The Eastern Panhandle Empowerment Center (EPEC), which houses the only shelter for victims of violence in the area, has exponentially expanded its reach and impact over the years. Founded in 1977, it served less than 100 victims in its first year. Today it serves 1,400 victims annually.

“We’ve seen a steady rise in need in the last few years, likely because we are doing more outreach,” said Katie Spriggs, executive director. “There’s also been more media coverage on different types of victims, and we’ve added different types of services.”

While it began as a non-profit to help women in abusive relationships, EPEC currently helps victims of domestic violence, sexual assault, LGBT targeting, stalking, and human trafficking in Berkeley, Morgan, and Jefferson Counties.

The breakdown of victims per county in 2018 was roughly 900 in Berkeley County, 350 in Jefferson County, and 150 in Morgan County, Spriggs said. “Our numbers are similar to what’s happening in the rest of the state and even at the federal level.”

Formerly named the Shenandoah Women’s Center, EPEC was started by a group of volunteers who realized the Panhandle had a domestic violence problem. They bought the current shelter one year later, Spriggs explained.

“We changed the name in 2018 because, the last couple of years, we started assisting victims of human trafficking—and our services are available to everyone, regardless of someone’s gender. We’d have lost the opportunity to serve everyone if our name remained the Women’s Center.”

She added, “Whereas other social services in the area—like homeless shelters—focus on finding people housing and jobs, our first goal is to establish safety for the victim, and then help them put their life back together.”

EPEC serves roughly 900 victims in Berkeley County, 350 in Jefferson County, and 150 in Morgan County (WV).

Community Impact

That said, the need for services is currently greater than what EPEC can handle, which is why the organization plans to buy a second shelter.

“We’re in the process of launching a capital campaign to get another shelter in the next five years,” Spriggs indicated. “It will cost millions of dollars, and we’ll have to do a lot of fundraising. Our current shelter holds fifteen beds and we always have a waitlist. There are about twelve people currently on the waitlist, and it will be about six weeks before we can get them in. If their circumstance is a life or death situation, we put them up in a hotel and then transfer them to another shelter—which is often inconvenient for the victim because it could be hours away from where they live.”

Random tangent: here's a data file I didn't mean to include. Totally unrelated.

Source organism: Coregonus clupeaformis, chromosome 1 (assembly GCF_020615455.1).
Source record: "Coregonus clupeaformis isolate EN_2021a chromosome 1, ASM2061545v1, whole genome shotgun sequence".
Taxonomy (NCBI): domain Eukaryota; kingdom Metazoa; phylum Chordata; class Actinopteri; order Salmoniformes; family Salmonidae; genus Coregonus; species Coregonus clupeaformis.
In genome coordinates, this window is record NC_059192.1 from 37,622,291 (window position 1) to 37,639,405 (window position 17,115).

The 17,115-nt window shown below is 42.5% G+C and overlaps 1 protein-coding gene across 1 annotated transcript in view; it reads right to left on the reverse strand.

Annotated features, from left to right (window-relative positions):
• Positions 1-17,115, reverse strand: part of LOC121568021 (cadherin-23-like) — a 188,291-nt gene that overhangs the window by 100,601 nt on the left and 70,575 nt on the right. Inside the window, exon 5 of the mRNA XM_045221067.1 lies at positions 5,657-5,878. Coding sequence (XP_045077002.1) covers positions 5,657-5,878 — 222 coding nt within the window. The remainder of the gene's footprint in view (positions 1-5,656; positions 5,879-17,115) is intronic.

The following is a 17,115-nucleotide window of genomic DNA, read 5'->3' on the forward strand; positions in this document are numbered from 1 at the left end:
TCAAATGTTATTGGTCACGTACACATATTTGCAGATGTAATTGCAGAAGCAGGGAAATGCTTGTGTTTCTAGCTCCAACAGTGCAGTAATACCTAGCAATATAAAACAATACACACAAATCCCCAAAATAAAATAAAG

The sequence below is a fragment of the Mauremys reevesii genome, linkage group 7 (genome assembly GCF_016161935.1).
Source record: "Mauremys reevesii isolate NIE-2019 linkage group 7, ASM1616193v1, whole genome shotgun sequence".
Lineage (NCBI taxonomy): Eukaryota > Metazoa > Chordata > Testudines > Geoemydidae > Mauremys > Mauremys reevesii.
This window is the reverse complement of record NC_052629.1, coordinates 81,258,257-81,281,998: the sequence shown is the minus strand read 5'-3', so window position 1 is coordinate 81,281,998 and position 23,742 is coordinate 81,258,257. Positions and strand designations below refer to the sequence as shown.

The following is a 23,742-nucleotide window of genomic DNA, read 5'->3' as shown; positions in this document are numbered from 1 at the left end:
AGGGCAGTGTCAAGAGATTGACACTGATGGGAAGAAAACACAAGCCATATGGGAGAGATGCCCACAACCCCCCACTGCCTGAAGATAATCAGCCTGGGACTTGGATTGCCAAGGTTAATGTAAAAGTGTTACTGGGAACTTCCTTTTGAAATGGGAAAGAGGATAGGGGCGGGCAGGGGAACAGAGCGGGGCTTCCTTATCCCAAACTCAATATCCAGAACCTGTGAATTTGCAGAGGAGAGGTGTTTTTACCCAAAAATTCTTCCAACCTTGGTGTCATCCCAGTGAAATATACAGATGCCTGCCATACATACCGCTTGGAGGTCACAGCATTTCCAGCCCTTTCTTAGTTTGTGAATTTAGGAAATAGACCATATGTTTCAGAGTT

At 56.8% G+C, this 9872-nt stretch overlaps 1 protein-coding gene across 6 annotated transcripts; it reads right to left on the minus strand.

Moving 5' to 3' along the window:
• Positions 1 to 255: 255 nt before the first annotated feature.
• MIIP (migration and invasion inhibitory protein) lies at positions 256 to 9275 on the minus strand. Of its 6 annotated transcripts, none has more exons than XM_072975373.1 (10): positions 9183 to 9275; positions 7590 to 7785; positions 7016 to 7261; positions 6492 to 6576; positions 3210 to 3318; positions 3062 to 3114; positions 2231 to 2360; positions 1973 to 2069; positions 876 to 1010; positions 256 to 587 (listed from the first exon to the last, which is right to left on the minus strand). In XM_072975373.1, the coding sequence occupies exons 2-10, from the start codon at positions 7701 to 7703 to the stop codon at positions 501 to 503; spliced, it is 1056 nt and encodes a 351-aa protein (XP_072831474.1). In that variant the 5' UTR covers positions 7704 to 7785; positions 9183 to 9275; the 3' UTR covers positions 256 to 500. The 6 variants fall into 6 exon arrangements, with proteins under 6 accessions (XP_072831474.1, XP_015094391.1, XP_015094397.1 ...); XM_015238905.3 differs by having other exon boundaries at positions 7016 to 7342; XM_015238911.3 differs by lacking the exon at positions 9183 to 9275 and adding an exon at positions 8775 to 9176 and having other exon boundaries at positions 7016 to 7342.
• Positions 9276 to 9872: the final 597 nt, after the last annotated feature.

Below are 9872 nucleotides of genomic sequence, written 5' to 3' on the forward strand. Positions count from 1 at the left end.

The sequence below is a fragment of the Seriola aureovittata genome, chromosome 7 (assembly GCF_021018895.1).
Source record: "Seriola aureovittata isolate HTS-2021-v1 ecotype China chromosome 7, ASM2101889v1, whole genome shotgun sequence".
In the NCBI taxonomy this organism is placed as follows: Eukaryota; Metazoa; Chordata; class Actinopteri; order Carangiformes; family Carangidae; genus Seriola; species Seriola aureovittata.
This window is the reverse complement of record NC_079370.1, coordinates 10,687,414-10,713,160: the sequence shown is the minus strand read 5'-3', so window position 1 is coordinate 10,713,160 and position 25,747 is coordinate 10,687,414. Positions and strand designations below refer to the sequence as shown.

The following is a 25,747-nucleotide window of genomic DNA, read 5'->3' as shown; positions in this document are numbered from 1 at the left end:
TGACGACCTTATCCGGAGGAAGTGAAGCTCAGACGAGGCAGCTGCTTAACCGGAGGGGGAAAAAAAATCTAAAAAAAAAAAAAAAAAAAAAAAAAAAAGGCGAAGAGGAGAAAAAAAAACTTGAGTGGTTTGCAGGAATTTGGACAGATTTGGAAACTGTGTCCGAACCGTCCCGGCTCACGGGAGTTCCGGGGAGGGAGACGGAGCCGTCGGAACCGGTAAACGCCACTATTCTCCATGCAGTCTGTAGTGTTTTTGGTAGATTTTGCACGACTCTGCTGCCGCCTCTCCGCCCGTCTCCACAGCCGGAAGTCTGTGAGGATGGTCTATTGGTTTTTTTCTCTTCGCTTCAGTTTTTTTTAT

In addition to hosting a hotline, as well as providing a shelter and support groups, EPEC’s efforts expand well beyond working with the victims themselves.

“We train the first line of defense who work with the victims, including attorneys, law enforcement, and medical and mental health personnel,” she said. “We run four response teams of first responders and have a sexual assault team for each of our three counties. Our goal is to get better services for these victims out in the community, including within the criminal justice system.”

EPEC also does police advocacy on the state and federal levels, said Spriggs. “For example, I’m on the steering committee of the West Virginia Human Trafficking Task Force. Of the fourteen hundred victims we served last year, seventy-five of them were from human trafficking.

“We also do prevention education in the school systems. The impact on the community is helping people and helping communities become friendlier to the needs of survivors.”

Put another way, said Spriggs, EPEC strives to educate the community to change the fundamental beliefs and practices that allow abuse to continue.

You Can Help

“The hardest part of doing this type of work is hearing the details about horrific trauma every day, and hearing about other systems that the survivors work with—such as the criminal justice system and other public services—that don’t have a victim-centered approach,” Spriggs pointed out.

In an effort to raise money for EPEC, the organization has a few upcoming fundraisers. The first is EPEC’s Egg Stravaganza, an adult egg hunt, scheduled for May 18. Tickets are $20 per person, $15 per college student, and $35 per couple. The event will take place at the Mason Pavilion in Sam Michael’s Park (1516 Job Corps Rd., Harpers Ferry) from 3-7pm. All proceeds will go towards serving victims of sexual violence in the Eastern Panhandle and scholarships for Eastern Panhandle Sexual Assault Response Teams.

An additional event is the Eastern Panhandle Empowerment Center 27th-Annual Golf Tournament—set for June 22 at Cress Creek Country Club in Shepherdstown. Entry fee is $100 per golfer, which includes breakfast and lunch.

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